Getting Even More Out Of Your Love For Travel Photography

If you like to travel a lot, there is more than a slim chance that you also love to capture images of the mesmerizing and inspiring sights that you see on your way around. A love of photography can enhance your travels a lot. However, there are ways to enhance that love of travel photography, too. Here, we’re going to look at some of the tools and tips that can help you get more gorgeous photos and even help you explore your subject matter in brand new ways.

Scout your locations to get ideas on how you can shoot it

Being caught off guard by a location that is jaw-dropping and inspires that creative side of you is fantastic. However, it’s not the only way to shoot a location. If there’s somewhere that you’re eager to get to your lens on, then you should scout it ahead of time. You can look specifically for photography of that location using Pinterest, Google, Instagram, and more. You can see the various angles and lighting that it has been photographed in, allowing you to get inspiration and ideas of what you might do without having to stand around the same location all day waiting to see something special.


Don’t just go for the wide shots of impressive vistas

There’s no denying that the right architecture and natural beauty spots look their best when you catch them in all of their jaw-dropping glory. However, that shouldn’t be the entirety of your travel photography. When people imagine being in another place, they imagine being steeped in the local flavor and culture, which includes lots of little details. Find those little details that look every day, but different enough from the everyday back home, and use the technique that’s called “pillow shots” in film. This means using a good ultra-zoom lens as shown at and taking pictures of things in an up-close and personal manner. Sometimes, a close view of something really specific about a given location or scene can paint a whole picture about the location.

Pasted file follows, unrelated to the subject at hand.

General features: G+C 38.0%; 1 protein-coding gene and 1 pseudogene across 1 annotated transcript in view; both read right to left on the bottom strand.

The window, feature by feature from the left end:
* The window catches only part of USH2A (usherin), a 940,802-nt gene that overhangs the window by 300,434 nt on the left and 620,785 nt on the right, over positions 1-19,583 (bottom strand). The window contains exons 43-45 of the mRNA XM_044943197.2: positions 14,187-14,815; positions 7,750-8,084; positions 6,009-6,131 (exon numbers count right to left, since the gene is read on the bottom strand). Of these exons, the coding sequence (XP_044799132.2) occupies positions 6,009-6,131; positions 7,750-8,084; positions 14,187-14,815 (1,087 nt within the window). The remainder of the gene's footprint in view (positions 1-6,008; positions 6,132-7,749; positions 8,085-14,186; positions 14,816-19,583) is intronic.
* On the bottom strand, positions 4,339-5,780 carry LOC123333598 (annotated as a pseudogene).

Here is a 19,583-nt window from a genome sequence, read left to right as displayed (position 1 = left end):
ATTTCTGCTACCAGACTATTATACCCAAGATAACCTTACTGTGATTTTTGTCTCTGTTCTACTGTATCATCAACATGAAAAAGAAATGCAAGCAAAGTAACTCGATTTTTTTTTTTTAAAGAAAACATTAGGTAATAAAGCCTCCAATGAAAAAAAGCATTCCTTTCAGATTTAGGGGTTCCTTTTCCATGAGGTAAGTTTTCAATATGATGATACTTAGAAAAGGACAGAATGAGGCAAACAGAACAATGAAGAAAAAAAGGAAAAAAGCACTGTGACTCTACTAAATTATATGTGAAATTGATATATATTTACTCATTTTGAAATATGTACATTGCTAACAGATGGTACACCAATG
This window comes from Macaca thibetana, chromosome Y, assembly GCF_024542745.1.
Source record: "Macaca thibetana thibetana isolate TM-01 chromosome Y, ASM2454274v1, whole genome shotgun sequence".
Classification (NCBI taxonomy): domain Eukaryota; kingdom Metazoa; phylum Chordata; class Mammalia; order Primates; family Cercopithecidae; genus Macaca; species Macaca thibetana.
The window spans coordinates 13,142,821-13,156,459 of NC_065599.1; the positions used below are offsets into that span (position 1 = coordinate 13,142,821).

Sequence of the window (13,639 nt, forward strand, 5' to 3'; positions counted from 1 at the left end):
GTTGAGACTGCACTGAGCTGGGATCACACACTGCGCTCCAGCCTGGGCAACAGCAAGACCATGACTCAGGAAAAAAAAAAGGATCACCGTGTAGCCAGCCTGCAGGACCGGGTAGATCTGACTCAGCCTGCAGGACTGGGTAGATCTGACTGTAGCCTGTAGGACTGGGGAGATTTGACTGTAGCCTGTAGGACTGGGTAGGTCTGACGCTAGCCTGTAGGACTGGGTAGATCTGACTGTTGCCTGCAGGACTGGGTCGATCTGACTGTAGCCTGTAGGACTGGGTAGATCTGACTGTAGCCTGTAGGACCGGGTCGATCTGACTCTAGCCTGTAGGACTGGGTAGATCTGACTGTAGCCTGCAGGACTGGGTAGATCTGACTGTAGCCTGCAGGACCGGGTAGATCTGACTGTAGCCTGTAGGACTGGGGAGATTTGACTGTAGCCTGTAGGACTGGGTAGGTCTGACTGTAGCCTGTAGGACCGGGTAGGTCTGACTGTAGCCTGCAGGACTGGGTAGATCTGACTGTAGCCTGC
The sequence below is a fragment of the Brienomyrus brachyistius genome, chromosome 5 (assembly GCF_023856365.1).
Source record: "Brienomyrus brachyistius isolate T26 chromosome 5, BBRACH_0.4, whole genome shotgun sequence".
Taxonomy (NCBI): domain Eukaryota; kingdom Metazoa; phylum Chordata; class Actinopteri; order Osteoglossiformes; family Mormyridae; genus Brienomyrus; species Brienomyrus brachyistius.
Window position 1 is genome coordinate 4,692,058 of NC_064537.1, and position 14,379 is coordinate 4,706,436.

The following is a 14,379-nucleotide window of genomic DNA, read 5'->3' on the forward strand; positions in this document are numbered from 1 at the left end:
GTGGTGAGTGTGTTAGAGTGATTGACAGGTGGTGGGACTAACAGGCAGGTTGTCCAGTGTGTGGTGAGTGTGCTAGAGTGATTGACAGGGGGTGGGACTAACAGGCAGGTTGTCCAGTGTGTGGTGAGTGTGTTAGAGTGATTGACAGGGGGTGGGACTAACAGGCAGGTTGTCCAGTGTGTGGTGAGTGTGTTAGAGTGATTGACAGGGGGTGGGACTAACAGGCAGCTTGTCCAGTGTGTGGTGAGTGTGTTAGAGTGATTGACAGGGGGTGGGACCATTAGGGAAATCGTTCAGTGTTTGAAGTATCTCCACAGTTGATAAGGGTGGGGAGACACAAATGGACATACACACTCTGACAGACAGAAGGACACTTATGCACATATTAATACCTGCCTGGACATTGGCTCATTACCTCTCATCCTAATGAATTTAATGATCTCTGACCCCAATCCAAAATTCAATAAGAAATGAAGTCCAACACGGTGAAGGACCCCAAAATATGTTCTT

Play with your vantage point

Scouting a location can help you get interesting ideas about where to take shots from, what time of day to do it, and so on. However, when you’re physically there, take a look around and think about every angle the subject might be visible from. Sometimes, the most interesting shots might be from angles you haven’t considered yet, whether it means crossing a river, shooting through the window of a cafe, or otherwise. There are some great gadgets that can help you get even more interesting angles, too, like the Gorillapod. Sites like are full of advice on how to use a range of tools to get the most interesting shots possible, which can include taking from angles that might not feel natural in your own hands.


Take to the skies

Drones aren’t some new mysterious technology anymore. They are widespread, which means there is also a much greater diversity of them, and many of them are much more specialized for those that want to take photos. Getting aerial shots of locations can show a whole new dimension and side of some of even the most famous landmarks. With the help of sites like, it’s a lot easier to find the drones that will help you meet your specific photography needs, as well. It can take a little more effort to travel with a drone, but it can be worth it for some of the amazing shots you can get.